Sunday, January 18, 2015

Slammerkin - A Loose Gown, A Loose Woman

Emma Donoghue took the thinnest of historical data and wrote Slammerkin, a story of England in the 1670s. I'm not a scholar on the England of that period, but everything Donoghue presents is completely believable, from the squalor of central London to the Welsh countryside near Monmouth. Even the most minor characters are fully realized, and I came away from the book believing in both Mary Saunders and the world she moves through.

Moves through? Yes. Early in the novel the 14-year-old Mary becomes her own master, but she has no real understanding of how to do anything beyond her desires of the moment. Her eventual life of prostitution begins with a childish desire for a red ribbon, and she takes one step after another without much thought other a yearning for fine clothing and a horror at being told what to do. she rarely actually takes control of her life; most of her choices are simple or naive reactions rather than actual decisions.

Further, Mary is the poster child for bad decisions. Time and again she finds herself with opportunities and positions which lift her out of her low circumstances. But when her new circumstances don't give her complete freedom, she pushes back against them until she either leaves her rescuers or destroys the situation. After enough conflicts, she finally takes actions which can neither be escaped nor repaired and comes to a bad end.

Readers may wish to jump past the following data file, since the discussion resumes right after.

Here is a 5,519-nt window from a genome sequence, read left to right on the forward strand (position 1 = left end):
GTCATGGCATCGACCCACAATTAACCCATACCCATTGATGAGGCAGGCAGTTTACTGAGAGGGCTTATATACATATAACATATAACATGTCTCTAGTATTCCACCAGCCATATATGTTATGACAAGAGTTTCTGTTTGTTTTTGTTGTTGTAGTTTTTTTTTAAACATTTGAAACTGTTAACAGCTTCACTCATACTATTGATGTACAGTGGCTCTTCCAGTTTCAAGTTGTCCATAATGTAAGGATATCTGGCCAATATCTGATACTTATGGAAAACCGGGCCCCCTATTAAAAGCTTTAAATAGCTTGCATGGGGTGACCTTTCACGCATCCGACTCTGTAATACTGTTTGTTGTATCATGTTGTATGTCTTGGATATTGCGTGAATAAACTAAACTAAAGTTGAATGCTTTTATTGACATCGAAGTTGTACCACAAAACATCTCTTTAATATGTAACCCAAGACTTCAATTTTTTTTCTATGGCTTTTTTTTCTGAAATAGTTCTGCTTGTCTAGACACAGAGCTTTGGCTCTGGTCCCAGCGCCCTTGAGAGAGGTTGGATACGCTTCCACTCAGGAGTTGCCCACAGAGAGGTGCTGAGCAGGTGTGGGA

This is not a happy book. Mary is so sympathetically drawn we want to see her do well; Donoghue draws her so fully that we understand what drives her even as she fails to manage the reins. But her world is so interesting and the people in it so realistic that it's well worth reading, even if only as a tale of failure.

Recommended. I'm going to be picking up more by Emma Donoghue in the near future.

Some upcoming stuff: I seem to have fallen into a cycle of reading several books at once, and have nearly completed Iain M. Banks' Against A Dark Background and Jeff Vandermeer's Annihilation, the first of his Southern Reach trilogy. Both have proven compulsively readable, and the Vandermeer is one of the oddest things I've read in a long time. Expect reviews soon.

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